BHAMY V. SHENOY writes from Houston, Texas: Every newspaper reader in India should be shocked at the way B. V. Seetharam, the publisher and editor of the Kannada daily Karavali Ale, is being repeatedly harassed by a democratically elected government in the southern Indian state of Karnataka.
According to this version, Seetharam was arrested last week in a defamation case filed by Bhoja Shetty, a resident of Udupi district, in July 2007. Shetty alleged that Seetharam tried to “blackmail” him for a financial consideration of Rs 1 lakh [approximately $2,000]. When that did not come, the editor reportedly portrayed him as a “rapist” in his newspaper, resulting in the defamation charge.
The charge is certainly serious, doesn’t show journalism in good light, and deserves to be taken to its logical conclusion.
But it is the backdrop of Seetharam’s arrest (a few months after the BJP came to power in Karnataka); the timing of the arrest (after he had accused Hindutva forces of attacking his newspaper for publishing); and the manner in which he has been handcuffed and chained like a common criminal, and taken from city to city (he is currently lodged in the Mysore jail), that should make the world sit up and take notice.
We assume, wrongly, that India has a free and vibrant press with unbridled freedom.
We assume, again wrongly, that India’s newspapers have the full and unfettered freedom to expose individual or institutional malfeasance, in politics, business and other spheres of public life.
In the event the press fails to expose the corrupt practices of politicians or businessmen—like, say, the gigantic Rs 7,000 fraud of Satyam Computer Services—we think it is only because the press is not using its freedom and does not have the courage to stand against the big government or deep pocketed companies.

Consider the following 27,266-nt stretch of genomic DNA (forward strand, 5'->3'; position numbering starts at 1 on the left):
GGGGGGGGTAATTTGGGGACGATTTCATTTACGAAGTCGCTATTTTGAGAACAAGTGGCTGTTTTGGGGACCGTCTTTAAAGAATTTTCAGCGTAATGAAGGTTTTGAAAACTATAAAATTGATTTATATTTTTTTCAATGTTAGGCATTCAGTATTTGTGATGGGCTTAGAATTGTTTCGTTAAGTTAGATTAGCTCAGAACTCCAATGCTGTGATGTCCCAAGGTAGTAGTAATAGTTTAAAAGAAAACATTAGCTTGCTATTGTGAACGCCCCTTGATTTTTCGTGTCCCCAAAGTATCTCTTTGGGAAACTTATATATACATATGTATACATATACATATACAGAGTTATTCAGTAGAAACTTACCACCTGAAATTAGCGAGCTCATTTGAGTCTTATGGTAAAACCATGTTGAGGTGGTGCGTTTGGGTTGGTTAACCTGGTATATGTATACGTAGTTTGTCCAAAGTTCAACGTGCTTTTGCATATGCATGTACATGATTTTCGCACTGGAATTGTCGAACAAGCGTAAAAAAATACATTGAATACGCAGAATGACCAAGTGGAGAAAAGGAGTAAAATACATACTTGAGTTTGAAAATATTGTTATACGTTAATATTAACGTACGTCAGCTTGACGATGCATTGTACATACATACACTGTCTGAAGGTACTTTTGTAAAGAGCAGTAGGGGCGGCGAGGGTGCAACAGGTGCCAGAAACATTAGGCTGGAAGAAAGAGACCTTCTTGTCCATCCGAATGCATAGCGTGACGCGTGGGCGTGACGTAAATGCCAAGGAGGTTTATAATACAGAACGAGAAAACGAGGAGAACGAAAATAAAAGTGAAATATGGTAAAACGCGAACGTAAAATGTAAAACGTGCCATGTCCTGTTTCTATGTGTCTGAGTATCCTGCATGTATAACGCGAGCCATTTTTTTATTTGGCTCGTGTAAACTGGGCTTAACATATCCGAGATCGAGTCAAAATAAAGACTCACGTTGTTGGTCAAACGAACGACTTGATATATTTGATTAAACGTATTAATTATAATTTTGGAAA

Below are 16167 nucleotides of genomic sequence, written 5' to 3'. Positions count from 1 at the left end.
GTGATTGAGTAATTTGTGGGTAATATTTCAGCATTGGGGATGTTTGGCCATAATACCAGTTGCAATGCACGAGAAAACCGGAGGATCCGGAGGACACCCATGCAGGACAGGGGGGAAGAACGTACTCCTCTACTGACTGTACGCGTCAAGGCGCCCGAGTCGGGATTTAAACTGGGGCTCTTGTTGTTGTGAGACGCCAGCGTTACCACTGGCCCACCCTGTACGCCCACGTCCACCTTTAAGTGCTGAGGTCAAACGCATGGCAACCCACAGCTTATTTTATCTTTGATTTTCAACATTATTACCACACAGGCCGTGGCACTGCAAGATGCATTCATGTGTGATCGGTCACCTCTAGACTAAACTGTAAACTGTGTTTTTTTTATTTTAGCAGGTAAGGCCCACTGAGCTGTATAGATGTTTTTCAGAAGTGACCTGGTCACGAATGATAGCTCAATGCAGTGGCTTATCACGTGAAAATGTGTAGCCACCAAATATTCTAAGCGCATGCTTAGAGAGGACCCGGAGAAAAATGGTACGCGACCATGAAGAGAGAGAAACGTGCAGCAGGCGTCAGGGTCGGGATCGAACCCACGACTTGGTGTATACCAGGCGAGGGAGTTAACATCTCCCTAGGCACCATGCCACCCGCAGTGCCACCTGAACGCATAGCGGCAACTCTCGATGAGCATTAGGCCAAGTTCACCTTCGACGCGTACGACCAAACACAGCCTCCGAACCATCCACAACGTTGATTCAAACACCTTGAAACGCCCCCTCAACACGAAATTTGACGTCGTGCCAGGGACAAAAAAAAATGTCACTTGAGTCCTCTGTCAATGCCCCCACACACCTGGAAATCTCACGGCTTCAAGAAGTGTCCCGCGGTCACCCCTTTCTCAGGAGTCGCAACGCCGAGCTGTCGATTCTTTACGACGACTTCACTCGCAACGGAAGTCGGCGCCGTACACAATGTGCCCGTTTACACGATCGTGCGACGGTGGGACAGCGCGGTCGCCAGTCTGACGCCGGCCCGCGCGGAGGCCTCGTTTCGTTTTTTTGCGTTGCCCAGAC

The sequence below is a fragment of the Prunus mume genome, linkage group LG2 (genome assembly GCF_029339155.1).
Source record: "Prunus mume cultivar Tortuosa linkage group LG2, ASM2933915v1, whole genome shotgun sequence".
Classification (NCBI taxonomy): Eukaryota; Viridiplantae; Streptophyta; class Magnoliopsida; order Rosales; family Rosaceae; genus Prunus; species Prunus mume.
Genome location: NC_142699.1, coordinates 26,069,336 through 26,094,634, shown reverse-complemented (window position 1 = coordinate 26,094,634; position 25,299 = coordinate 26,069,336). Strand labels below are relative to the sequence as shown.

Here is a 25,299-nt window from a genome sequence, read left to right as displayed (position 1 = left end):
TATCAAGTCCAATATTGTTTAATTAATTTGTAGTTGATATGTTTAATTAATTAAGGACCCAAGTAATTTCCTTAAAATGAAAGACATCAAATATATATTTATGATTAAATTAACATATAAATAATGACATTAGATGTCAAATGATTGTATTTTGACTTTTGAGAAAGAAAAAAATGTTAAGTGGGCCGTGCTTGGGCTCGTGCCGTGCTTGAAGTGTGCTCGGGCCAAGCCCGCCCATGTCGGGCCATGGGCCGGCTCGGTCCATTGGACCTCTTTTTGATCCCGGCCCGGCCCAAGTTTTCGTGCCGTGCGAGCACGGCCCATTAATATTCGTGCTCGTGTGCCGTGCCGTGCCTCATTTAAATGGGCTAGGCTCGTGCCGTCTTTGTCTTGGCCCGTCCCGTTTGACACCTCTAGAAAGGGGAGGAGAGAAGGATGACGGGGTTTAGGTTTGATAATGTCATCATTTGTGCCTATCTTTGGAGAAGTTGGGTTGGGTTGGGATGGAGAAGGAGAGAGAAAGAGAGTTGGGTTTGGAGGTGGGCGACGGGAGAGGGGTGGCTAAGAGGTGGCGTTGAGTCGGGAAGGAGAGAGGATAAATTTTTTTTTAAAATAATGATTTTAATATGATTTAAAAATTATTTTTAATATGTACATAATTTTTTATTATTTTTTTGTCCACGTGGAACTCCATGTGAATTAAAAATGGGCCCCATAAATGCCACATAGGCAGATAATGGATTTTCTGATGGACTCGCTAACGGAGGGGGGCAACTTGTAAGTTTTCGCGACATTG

That is largely true, of course, but B.V. Seetharam’s plight shows that is not necessarily the full story in the minefield that is Indian democracy.
The truth is there are plenty of people who do not want negative stories to come out, and are willing to go any distance and adopt any means to ensure that. And there are plenty of people, inside and outside the corridors of power, who are willing to help them in that endeavour.
B.V. Seetharam’s case is an example.
While we may question Seetharam’s methods and targets based on our individual preferences and prejudices, it must be admitted that he also published articles exposing the wrong doings of corrupt politicians, incompetent bureaucrats, and dishonest businessmen, among others. More recently, he has turned his eyes on the growing communalism on the west coast.
What we are witnessing through his arrest is that in a surcharged milieu, this can be a lonely battle—and very, very messy.
In a political system where the use of extra-constitutional muscle power seems to sit comfortably well with rule-based democracy, an editor like him is bound to have enemies. Such individuals are harassed by the establishment to send a strong signal to others not to follow his example.
Seetharam’s victimisation is a sign of that.
This is not the first time Seetharam has been punished by taking him into custody. Many may recall the way he was whisked away to jail along with his wife in the middle of the night for publishing a story questioning the propriety of Jain monks to walk around naked in public in 2007.
While the solidarity shown by the press to Seetharam’s harsh treatment should be admired, we, the public, should wonder why only one section of society has expressed disgust at the treatment meted out to him. What is involved is the freedom of the press to boldly publish the news without fear and favour. Without such freedom, democracy will lose out as it has been happening in India.
Every citizen irrespective of his/ her ideology should condemn the treatment doled out to B.V. Seetharam.
Photograph: Journalists take part in a protest against the arrest of B.V. Seetharam in Bangalore on Wednesday. (Karnataka Photo News)